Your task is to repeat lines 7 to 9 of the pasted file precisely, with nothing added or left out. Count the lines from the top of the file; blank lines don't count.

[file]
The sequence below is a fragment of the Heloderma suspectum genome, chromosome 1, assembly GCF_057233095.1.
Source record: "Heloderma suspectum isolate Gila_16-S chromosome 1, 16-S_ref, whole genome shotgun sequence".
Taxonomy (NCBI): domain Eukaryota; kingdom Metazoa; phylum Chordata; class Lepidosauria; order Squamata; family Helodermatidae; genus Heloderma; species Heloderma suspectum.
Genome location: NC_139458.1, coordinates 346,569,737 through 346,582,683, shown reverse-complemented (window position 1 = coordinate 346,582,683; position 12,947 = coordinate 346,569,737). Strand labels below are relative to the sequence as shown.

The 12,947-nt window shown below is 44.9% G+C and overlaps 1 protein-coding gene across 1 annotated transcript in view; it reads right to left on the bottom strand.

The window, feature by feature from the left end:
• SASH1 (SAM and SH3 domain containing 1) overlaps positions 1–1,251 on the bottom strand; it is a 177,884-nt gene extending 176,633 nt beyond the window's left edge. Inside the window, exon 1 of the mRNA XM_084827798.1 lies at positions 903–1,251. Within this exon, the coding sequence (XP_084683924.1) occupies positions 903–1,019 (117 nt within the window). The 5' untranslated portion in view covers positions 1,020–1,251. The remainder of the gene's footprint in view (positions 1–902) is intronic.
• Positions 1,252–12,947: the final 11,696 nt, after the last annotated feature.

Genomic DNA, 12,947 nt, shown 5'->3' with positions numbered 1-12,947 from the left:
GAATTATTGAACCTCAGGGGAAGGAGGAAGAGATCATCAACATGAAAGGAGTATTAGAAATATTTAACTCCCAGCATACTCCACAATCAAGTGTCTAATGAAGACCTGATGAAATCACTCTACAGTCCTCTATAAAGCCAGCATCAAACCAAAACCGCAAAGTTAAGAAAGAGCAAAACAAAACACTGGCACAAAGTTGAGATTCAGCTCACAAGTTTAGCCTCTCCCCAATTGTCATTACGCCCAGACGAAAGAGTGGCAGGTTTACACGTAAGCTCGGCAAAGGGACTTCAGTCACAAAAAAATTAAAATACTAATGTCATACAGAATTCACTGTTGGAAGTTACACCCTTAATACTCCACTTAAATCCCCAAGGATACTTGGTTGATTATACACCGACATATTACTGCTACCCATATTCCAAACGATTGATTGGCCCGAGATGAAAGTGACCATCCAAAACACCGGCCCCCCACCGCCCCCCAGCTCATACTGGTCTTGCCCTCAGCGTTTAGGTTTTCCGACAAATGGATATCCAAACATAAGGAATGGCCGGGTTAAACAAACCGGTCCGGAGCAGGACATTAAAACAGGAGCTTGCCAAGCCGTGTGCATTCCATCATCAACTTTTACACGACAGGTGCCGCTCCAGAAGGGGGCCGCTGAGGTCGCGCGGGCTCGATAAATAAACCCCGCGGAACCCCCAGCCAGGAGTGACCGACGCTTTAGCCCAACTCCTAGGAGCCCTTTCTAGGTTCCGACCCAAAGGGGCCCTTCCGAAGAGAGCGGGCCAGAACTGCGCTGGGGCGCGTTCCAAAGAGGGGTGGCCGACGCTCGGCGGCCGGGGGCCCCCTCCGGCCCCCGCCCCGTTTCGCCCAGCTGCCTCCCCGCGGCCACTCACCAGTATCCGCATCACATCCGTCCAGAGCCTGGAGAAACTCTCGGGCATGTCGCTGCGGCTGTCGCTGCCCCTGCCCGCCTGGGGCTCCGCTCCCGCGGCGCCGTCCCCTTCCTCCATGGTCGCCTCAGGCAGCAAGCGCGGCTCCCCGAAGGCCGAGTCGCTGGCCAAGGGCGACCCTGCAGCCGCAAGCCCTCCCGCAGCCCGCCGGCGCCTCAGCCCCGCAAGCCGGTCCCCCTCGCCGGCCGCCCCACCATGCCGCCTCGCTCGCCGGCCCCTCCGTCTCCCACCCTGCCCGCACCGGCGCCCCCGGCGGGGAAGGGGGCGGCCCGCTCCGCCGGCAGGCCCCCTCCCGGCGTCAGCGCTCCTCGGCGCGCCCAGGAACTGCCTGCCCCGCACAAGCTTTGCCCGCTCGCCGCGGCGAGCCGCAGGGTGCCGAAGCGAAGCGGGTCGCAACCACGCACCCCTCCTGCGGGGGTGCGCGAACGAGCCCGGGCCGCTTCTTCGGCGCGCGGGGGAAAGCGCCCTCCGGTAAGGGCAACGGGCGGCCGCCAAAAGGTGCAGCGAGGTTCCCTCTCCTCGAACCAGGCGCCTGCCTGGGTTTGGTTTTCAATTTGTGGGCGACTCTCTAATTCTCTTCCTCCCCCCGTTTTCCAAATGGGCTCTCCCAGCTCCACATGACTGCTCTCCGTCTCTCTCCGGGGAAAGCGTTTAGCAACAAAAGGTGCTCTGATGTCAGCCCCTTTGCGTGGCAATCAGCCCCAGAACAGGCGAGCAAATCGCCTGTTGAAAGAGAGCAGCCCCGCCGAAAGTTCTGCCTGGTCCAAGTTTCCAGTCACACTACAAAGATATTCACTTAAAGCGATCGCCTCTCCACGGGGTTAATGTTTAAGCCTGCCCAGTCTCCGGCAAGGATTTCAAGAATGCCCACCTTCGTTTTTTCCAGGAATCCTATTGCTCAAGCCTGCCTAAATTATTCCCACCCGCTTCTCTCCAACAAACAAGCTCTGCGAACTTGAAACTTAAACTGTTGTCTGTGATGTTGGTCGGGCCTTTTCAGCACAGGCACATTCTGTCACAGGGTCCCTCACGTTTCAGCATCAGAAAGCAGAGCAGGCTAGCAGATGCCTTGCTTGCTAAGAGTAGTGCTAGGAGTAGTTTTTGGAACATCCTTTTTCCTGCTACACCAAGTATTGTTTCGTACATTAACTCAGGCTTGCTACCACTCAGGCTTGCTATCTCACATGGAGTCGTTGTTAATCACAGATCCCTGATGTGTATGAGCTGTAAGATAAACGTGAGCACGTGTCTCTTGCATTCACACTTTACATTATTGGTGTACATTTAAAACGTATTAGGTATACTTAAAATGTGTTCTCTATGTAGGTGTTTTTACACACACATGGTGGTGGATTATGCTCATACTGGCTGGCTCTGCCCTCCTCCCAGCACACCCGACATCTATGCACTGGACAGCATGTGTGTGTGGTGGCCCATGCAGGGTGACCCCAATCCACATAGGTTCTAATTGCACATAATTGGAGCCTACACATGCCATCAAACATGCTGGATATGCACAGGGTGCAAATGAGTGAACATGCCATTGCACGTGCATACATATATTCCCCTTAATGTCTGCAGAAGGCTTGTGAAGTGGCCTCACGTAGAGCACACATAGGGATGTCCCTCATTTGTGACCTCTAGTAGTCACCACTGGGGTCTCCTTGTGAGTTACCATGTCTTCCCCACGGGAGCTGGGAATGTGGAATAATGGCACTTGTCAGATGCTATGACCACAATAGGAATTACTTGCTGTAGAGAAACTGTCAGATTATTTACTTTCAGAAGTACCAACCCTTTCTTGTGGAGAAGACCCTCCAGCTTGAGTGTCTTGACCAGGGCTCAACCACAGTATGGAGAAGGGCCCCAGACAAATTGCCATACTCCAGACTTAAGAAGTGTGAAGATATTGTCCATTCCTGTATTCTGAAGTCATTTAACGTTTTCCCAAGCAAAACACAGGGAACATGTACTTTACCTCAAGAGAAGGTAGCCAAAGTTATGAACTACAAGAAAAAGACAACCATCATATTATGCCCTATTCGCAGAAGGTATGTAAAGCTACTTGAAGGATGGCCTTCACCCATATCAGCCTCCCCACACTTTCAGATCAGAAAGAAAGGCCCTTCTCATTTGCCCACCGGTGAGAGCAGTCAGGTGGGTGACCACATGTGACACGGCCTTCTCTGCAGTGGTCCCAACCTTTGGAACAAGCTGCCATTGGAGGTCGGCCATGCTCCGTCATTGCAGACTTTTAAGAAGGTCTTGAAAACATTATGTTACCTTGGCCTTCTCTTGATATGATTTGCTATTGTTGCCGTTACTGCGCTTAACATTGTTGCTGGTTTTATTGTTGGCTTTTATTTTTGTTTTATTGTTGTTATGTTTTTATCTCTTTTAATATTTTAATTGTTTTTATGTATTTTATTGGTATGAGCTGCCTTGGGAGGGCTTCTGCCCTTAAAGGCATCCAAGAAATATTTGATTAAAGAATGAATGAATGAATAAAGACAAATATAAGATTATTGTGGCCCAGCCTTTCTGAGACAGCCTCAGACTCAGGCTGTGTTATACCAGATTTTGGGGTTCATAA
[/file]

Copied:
• SASH1 (SAM and SH3 domain containing 1) overlaps positions 1–1,251 on the bottom strand; it is a 177,884-nt gene extending 176,633 nt beyond the window's left edge. Inside the window, exon 1 of the mRNA XM_084827798.1 lies at positions 903–1,251. Within this exon, the coding sequence (XP_084683924.1) occupies positions 903–1,019 (117 nt within the window). The 5' untranslated portion in view covers positions 1,020–1,251. The remainder of the gene's footprint in view (positions 1–902) is intronic.
• Positions 1,252–12,947: the final 11,696 nt, after the last annotated feature.

Genomic DNA, 12,947 nt, shown 5'->3' with positions numbered 1-12,947 from the left: